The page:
Worried about inflationary pressures, the Bank of Japan began a series of steep interest rate hikes, from 2.5% in late 1989 to 4.25% in late 1989, and then to 6% in 1990. Costs were so high that speculators failed to pay off their investments quickly enough.
Japan’s largest number Keiretsu Banks began to fail, threatening to take entire industries with them. The stock market is upside down. By December 1990—just one year from its all-time high—the Nikkei had lost 43% of its value.
What Happened in Japan’s Lost Decade?
Between 1991 and 2001, Japan’s economy entered a deep recession. GDP fell and borrowers went bankrupt. Major banks failed, including Hokkaido Takushoku Bank, Long Term Loan Bank of Japan and Nippon Credit Bank. Long gone are the days of easy loans from banking networks, and as a major consequence, the Keiretsu unwrapped.
Some businesses went under; In others, production simply decreased, but as a result they lost their competitiveness. The country, which once guaranteed employment for life, is now struggling with unemployment – which most notably affects recent graduates and young workers.
Consumer confidence plummeted, demand fell, and deflation took hold—a dangerous combination.
How did Japan recover from the lost decade?
Everything the Bank of Japan tried to do to help seemed to be in vain: interest rates were cut to zero and kept there for a very long time; Still, the recession continued. Land prices in some of Japan’s biggest cities have fallen by 15%, meaning homeowners owe more than their homes are worth.
The Japanese government tried to build confidence with massive stimulus packages. It created new roads and bridges, even when they weren’t absolutely necessary, and thereby created new jobs. These efforts helped boost the economy, but they weren’t enough to lift it out of the doldrums—in fact, in the long run, they increased the nation’s deficit.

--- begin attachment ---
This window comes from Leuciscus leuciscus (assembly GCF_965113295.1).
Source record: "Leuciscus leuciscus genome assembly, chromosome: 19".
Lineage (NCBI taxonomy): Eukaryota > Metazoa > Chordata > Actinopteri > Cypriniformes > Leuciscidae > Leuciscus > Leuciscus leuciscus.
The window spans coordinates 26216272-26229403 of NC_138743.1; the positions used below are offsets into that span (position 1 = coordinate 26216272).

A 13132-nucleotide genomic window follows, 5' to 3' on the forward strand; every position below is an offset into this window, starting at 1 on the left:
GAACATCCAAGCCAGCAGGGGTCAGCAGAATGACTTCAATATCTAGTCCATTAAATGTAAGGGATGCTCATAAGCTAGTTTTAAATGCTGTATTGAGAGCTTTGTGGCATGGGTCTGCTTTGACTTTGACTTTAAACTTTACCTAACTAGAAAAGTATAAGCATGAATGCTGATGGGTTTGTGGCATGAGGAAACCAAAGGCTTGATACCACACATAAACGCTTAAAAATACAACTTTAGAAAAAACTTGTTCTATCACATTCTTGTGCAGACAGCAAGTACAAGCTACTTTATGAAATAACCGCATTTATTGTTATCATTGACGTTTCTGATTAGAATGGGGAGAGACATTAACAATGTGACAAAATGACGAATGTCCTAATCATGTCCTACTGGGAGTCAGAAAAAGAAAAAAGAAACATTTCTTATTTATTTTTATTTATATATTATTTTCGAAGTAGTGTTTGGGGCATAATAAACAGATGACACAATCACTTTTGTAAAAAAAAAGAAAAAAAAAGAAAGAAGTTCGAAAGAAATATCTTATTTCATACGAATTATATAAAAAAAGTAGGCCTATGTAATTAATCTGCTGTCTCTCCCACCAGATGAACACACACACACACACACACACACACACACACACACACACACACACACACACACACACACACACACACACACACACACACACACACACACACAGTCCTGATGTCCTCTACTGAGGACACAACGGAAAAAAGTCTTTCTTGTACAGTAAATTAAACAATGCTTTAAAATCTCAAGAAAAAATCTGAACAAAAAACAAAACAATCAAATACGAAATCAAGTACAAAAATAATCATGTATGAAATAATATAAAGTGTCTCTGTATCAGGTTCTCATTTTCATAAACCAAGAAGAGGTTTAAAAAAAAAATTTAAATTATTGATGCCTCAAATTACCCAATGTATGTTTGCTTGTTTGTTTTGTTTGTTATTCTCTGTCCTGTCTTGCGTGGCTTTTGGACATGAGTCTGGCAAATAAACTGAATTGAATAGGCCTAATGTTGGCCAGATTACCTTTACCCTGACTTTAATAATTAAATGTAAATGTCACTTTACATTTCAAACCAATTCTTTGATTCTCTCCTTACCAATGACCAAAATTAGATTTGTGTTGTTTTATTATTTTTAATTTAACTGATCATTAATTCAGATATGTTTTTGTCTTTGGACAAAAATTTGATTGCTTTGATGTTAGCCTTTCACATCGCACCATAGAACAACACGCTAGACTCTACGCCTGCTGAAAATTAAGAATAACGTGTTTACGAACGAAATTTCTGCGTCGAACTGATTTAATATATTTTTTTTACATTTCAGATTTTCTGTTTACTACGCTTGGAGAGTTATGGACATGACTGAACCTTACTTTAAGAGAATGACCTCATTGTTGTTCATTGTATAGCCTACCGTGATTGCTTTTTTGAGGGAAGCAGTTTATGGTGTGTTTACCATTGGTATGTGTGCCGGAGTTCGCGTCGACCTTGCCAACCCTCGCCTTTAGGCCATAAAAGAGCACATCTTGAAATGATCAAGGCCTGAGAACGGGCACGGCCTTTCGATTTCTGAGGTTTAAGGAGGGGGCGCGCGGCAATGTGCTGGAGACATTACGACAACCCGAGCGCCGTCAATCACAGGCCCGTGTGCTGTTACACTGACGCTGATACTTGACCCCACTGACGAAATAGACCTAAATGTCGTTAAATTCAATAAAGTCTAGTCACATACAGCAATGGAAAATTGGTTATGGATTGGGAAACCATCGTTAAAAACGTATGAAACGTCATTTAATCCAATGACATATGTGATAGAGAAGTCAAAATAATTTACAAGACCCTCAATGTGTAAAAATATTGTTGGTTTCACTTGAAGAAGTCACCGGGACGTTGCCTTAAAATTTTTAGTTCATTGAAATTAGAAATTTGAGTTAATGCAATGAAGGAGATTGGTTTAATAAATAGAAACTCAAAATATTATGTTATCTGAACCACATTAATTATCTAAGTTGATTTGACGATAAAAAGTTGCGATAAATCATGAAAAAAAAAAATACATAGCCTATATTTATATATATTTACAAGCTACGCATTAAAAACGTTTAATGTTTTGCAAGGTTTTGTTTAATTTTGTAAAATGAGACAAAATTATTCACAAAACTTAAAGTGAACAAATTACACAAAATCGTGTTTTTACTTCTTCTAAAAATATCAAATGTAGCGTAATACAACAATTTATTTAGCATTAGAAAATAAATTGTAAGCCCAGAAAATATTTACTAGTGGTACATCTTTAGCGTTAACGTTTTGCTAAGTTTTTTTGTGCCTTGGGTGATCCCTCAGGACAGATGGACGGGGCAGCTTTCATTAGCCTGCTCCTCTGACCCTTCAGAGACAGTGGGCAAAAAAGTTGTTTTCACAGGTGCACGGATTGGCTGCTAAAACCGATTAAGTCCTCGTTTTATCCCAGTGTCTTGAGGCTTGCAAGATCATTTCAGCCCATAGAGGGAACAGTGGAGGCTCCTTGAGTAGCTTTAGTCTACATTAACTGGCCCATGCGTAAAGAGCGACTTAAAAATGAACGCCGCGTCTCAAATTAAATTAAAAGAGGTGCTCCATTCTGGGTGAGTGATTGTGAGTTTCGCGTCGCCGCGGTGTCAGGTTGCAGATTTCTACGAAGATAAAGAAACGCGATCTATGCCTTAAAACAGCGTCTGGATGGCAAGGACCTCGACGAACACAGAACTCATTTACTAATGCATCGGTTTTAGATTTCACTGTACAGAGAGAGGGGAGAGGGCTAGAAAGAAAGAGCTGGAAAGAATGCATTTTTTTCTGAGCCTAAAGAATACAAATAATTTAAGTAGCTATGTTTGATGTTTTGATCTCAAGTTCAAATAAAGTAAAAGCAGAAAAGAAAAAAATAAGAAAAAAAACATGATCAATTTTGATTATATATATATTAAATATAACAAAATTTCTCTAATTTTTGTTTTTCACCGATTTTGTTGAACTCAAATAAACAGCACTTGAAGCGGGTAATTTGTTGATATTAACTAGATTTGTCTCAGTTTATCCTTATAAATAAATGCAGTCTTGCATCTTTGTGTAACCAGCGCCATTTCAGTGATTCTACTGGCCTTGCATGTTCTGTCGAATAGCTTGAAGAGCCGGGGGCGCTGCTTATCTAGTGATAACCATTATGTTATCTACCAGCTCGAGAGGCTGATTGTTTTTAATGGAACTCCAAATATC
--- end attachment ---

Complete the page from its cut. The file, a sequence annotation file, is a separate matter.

What finally helped was that Japan’s central bank was launched in 2001 and lasted until 2006. In 2003, GDP reached a healthy 2%, and exports grew once again, largely due to China’s emergence in the world market, as many of China’s products depended on Japanese components.
What lessons can other economies learn from Japan’s lost decade?
The financial crisis of 2007-2008 had the shadows of Japan’s Last Decade written all over it: this time, the property bubble was created by the US housing market, fueled by toxic subprime mortgages. When the Federal Reserve began a series of interest rate hikes, many subprime borrowers, whose loans were tied to adjustable-rate mortgages, saw their monthly bills rise quickly, and millions of homeowners defaulted as a result.
Banks profited by aggregating these loans into mortgage-backed securities, which were traded by investment banks around the world, and as the mortgages exploded, a series of dominoes began to fall, affecting investors in the stock market rankings: banks experienced a credit crunch, and investment banks such as Lehman Brothers declared bankruptcy. The crisis affected financial markets around the world and would cause a major recession.
Under Ben Bernanke, the Federal Reserve took cues from past crises and acted quickly—in doing so, some say, Bernanke helped avoid the deflation and economic stagnation that had long plagued Japan.
The central bank cut the funds rate to 0% for a 6-year period between 2008 and 2014. The US Congress approved the $700 billion Troubled Asset Relief Program (TARP), which provided emergency aid to banks and underwater borrowers. In 2010, the Dodd-Frank Wall Street Reform and Consumer Protection Act was passed, protecting consumers from predatory home lenders and limiting the amount of speculative trading that banks can engage in.
The U.S. economy restarted in mid-2009—a quick turnaround compared to Japan’s.